SYNOPSISrandomplay [options] [directory ...] [file ...]
--help brief help message
--man full man page
--version show the version number and exit
-q, --quiet quiet output: don't report name of each song as it is played
-v, --verbose verbose output: include output from player program on console
-d n, --days=n minimum days since track was last played for it to be considered (default 10 days)
n can be number of days, or add suffix (W = week, M = month, Y= year), or can be an absolute date
-0 special case to ignore history entirely (equivalent to --days=0)
--random shuffle track listing (default random)
--remember remember tracks played for future sessions (default remember)
--utf8 use UTF-8 encoding for output (default utf8)
-w, --weight weight random shuffle to prefer songs rated as favorites (default weight)
-r, --regexp=regexp string only play files where filename matches regexp string
-n, --names-only don't play tracks, only give list of filenames
-t n, --tracks=n how many tracks to play (or display) total (default unlimited)
--maxsize=number of bytes maximum number of bytes of music to play or display (default unlimited)
--maxtime=duration how long to play before stopping (minutes or hours) (default unlimited)
-l n, --last=n play last X songs in same order as they were played before
--newer-than n, --newer n only play songs newer than n days old (e.g., W = week, M = month, Y = year, default days) or newer than date n
--older-than n, --older n only play songs older than n days old or older than date n
--basedir=directory directory to which all other directory specifications will be relative
--history=filename file to use for randomplay history (default ~/.randomplay_history)
--clear permanently clear (delete) the history file, start over with new history
--pause=n delay between songs in seconds (default one second)
--announce=command program to run to announce each new track
track information is piped into program
set to a blank string if you don't want any on screen announcements
(default is xosd if it is installed)
--player extension=command play files with extension with specified command
(default mp3=mpg321, ogg=ogg123)
--key function=keystroke define alternative keystrokes for player actions (defaults below)
Default keys while playing:
h, ? show keystrokes
(set with --key help=keystrokes)
+ increase the currently playing song's random weight
(set with --key like=keystrokes)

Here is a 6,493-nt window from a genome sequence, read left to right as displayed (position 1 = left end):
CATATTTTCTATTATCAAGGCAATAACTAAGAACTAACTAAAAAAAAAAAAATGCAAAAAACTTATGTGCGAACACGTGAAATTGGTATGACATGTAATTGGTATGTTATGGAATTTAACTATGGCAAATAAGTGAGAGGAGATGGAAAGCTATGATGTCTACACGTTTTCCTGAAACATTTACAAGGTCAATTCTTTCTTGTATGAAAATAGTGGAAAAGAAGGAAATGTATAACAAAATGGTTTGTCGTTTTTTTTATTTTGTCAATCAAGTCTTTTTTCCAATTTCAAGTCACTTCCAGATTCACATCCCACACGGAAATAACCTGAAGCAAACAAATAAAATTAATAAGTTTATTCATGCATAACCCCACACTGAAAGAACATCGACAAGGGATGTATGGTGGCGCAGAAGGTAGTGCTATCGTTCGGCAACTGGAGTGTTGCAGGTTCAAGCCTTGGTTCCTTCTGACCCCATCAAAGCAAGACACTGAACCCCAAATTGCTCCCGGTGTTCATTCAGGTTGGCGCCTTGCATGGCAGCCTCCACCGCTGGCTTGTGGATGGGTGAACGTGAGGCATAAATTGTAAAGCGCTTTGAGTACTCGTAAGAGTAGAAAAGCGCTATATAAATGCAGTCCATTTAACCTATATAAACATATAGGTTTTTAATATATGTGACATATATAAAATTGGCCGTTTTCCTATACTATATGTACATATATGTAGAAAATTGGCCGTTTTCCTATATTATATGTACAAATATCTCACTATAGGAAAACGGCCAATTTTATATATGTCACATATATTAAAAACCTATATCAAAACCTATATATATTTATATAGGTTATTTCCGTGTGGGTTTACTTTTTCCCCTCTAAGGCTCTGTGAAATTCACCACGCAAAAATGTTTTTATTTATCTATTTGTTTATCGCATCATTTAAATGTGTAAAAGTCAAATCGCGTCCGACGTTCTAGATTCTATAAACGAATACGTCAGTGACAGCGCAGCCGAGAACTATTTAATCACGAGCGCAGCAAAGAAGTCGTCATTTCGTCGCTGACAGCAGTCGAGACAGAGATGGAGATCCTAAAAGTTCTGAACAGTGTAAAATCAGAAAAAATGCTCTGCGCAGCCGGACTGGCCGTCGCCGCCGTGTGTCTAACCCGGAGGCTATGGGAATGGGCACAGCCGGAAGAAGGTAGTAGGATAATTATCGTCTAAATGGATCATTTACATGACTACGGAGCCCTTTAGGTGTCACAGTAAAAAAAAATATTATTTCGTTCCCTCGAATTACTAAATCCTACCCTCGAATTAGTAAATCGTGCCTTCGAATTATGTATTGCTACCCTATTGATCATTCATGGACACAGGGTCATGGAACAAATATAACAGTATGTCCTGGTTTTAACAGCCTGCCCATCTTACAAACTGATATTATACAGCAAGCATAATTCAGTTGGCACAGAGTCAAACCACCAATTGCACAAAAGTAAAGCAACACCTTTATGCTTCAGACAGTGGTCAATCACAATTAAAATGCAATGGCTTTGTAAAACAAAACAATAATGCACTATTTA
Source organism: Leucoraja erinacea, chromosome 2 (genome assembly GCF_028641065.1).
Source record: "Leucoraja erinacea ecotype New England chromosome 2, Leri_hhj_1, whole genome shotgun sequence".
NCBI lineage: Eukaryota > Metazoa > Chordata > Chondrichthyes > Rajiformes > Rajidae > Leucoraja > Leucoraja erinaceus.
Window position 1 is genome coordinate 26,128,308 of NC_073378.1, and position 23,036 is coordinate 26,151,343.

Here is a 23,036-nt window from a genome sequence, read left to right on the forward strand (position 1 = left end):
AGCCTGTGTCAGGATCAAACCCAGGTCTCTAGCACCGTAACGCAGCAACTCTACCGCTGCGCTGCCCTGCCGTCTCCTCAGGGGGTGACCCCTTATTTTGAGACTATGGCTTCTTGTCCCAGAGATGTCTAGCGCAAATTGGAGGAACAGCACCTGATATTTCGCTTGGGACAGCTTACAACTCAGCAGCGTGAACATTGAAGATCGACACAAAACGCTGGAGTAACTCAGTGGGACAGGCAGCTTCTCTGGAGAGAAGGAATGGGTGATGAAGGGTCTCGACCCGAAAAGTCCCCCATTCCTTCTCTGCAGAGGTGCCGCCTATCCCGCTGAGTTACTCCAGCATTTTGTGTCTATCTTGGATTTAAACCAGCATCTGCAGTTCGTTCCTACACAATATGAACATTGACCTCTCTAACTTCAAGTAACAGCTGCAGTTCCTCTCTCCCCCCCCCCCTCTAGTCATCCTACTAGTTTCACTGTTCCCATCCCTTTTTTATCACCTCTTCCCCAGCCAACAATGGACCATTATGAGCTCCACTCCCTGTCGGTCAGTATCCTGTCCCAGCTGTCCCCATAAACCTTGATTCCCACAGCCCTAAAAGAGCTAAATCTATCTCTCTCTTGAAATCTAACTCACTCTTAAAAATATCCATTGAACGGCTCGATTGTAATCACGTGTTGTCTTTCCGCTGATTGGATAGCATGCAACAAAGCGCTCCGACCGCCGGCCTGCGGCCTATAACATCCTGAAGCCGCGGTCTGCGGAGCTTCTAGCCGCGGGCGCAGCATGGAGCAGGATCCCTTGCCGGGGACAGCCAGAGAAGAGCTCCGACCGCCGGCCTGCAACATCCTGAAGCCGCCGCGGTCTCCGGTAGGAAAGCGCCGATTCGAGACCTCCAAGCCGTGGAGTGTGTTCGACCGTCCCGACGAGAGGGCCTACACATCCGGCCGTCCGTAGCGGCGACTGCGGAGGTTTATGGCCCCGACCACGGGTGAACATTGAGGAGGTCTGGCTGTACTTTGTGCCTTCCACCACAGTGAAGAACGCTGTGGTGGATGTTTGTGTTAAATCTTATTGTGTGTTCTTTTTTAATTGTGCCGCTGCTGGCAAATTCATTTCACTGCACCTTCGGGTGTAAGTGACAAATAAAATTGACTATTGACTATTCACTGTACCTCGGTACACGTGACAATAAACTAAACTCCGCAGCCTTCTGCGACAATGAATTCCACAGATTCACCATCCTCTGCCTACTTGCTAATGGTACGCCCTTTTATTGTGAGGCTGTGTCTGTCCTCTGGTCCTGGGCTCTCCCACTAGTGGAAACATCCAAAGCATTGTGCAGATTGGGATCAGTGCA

- decrease the currently playing song's random weight
(set with --key dislike=keystrokes)
0, = reset the currently playing song's randow weight to 0
(set with --key reset=keystrokes)
f skip to the next song
(set with --key next=keystrokes)
b skip to the previous song
(set with --key back=keystrokes)
p pause the playback (toggle)
(set with --key pause=keystrokes)
l quit randomplay after the current song is finished
(set with --key quit=keystrokes)
q quit randomplay
(set with --key last=keystrokes)
DESCRIPTIONrandomplay is a shuffle music file player with a memory across sessions. randomplay also can remember which songs you like better and weight them more heavily in the random shuffle. It can also be used to play a directory or set of directories nonrandomly, remembering where you left off between seessions. You can specify any number of directories to be recursively searched for music files, as well as how long since a track was last played for it to re-enter the rotation. You can also keep track of different playlist histories (for example, for different users of the same account) by specifying a different history filename. All options can also be kept in ~/.randomplayrc, with one option per line, option name followed by a space followed by the option value. Command line settings will override settings specified in ~/.randomplayrc; later settings will override earlier settings. There is a default randomplayrc that comes with this package and includes all possible settings.
EXAMPLEPlay all ogg files in dir1 and dir2 under your home directory, and dir3 under the base directory specified in ~/.randomplayrc, which have not been played for 15 days in random order with 5 seconds between songs:
randomplay --days=15 --pause=5 --player ogg=ogg123 ~/dir1 ~/dir2 =dir3